The publisher apologized for its representation of the Māori people following an investigation into print and digital publications spanning some 160 years.
CNN  — 

New Zealand’s largest media publisher, Stuff, has publicly apologized for the way it has portrayed Māori people, after an internal investigation uncovered evidence of “racism and marginalisation” in its representation of the country’s Indigenous people.

Stuff’s Editorial Director, Mark Stevens, said the company’s coverage of Māori issues over the past 160 years “ranged from racist to blinkered,” and had remained “monocultural” even in the present day.

“Seldom was it fair or balanced in terms of representing Māori,” Stevens wrote in an editorial published Monday. “Sorry to Māori. The monocultural aspects of our journalism have not served Aotearoa New Zealand well,” he wrote.

Stuff owns New Zealand’s largest news website, as well as numerous regional and community titles.

As part of the “Our Truth, Tā Mātou Pono” investigation, around 20 journalists from the publication scrutinized the company’s portrayal and representation of Māori in its print and digital publications.

Articles from the “distant past” were “outright racist” and news from the 1800s described Māori as an “inferior race” – but even in recent history, the publication had looked through a “single, Pākehā (white) lens,” Stevens wrote.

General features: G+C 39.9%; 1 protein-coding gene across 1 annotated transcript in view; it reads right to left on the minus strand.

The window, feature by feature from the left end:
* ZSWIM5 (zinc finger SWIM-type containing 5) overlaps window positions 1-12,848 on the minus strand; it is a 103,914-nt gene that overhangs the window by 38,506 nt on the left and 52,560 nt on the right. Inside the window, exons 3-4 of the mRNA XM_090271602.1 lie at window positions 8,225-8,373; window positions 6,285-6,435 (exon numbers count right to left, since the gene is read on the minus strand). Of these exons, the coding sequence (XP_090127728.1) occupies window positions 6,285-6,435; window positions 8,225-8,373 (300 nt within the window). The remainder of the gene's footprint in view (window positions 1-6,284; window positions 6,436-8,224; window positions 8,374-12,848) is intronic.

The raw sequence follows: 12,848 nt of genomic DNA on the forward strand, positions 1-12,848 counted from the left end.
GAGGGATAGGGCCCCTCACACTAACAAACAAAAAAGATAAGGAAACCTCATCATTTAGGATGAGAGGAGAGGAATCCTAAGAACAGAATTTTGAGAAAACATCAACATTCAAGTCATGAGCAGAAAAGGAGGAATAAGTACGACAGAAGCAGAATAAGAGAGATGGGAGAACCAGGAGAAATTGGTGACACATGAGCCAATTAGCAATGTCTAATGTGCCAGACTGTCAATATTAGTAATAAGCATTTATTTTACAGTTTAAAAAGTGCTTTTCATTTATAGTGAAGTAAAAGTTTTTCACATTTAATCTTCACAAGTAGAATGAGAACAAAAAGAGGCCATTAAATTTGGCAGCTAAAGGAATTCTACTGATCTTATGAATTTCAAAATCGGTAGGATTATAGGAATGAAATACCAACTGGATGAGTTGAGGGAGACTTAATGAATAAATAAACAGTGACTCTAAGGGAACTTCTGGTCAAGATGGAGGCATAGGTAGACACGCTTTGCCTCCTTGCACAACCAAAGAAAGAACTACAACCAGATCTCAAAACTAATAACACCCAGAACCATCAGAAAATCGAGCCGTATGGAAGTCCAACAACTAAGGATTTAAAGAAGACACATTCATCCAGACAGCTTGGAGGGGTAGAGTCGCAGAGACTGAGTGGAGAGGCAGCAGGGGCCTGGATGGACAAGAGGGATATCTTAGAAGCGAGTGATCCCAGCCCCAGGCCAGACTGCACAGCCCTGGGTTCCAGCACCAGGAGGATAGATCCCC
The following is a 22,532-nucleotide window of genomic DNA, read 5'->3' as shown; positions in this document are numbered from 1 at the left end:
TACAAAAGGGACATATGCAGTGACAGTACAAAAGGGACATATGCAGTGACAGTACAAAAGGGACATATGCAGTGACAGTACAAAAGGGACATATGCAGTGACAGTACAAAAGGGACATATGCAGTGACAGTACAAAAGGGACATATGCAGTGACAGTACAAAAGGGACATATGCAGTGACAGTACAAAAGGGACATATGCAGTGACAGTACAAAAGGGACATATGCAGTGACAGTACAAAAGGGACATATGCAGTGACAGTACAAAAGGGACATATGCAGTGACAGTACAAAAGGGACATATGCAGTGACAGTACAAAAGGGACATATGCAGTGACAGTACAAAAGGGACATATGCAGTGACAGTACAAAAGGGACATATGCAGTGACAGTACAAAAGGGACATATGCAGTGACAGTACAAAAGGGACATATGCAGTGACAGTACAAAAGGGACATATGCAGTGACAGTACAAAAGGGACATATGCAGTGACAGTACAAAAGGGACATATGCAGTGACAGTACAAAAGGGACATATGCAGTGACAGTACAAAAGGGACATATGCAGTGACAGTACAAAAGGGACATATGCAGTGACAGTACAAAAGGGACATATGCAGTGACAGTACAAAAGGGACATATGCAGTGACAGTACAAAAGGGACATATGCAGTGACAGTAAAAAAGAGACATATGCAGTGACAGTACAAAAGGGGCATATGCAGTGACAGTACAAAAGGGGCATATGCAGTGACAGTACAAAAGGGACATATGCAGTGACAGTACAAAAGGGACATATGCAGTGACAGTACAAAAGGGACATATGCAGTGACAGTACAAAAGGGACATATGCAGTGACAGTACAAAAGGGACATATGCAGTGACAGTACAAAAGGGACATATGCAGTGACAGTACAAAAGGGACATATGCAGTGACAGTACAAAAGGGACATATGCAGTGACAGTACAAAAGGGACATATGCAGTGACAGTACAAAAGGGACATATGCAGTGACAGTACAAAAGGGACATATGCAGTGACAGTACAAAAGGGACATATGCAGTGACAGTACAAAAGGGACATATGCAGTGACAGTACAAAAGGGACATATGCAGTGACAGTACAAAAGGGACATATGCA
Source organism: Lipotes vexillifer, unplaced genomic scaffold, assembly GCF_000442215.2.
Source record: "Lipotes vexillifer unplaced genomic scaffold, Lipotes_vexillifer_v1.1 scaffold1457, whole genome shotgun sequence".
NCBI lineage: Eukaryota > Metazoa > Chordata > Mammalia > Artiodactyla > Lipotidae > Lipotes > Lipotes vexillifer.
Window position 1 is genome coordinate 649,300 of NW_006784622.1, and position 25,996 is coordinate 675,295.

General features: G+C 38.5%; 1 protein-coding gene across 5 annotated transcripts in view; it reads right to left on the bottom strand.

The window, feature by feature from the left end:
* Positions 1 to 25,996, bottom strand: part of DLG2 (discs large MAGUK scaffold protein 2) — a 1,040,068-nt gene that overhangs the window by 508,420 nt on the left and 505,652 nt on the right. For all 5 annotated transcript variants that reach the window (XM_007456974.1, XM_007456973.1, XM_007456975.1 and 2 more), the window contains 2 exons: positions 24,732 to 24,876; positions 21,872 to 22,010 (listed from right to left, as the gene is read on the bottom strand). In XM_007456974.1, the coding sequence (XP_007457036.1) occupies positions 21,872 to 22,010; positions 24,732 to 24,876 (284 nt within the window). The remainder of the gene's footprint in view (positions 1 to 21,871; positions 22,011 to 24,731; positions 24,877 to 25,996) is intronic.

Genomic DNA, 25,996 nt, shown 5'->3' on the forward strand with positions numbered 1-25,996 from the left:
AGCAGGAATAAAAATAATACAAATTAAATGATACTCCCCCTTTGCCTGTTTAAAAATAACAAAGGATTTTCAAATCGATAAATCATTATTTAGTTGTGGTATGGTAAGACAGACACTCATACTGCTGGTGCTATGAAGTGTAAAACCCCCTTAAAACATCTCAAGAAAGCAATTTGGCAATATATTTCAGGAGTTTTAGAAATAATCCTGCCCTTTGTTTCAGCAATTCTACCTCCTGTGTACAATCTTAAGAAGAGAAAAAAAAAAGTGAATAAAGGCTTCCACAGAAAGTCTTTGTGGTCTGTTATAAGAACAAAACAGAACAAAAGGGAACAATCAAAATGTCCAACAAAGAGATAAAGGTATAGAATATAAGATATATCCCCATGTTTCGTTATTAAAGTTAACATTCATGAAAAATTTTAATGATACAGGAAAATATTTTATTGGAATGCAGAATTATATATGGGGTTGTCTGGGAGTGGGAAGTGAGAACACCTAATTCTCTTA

Analysis, Stevens wrote, showed that “our language often split New Zealand into two – Kiwis and Māori. Two separate groups, us and them.”

The company’s chief executive, Sinead Boucher, said the investigation was not an exercise in political correctness or being “woke.”

“If you think the job of the news media, in our company and others, is to hold the powerful to account, well, we are the powerful,” Boucher said.

The company said it has released a new charter, which Boucher said would work on “redressing wrongs and to doing better in future ways that will help foster trust in our work, deeper relationships with Māori and better representation of contemporary Aotearoa (New Zealand).”

“Apologies are hollow without a commitment to change, to do better in the future. We’ve begun that journey, with much distance to travel,” Stevens wrote.

“People don’t understand that the way we’ve been portrayed for so long has really impacted on our lives,” Carmen Parahi, editor of Stuff’s Pou Tiaki section, who led the project, said in a televised interview with 1News.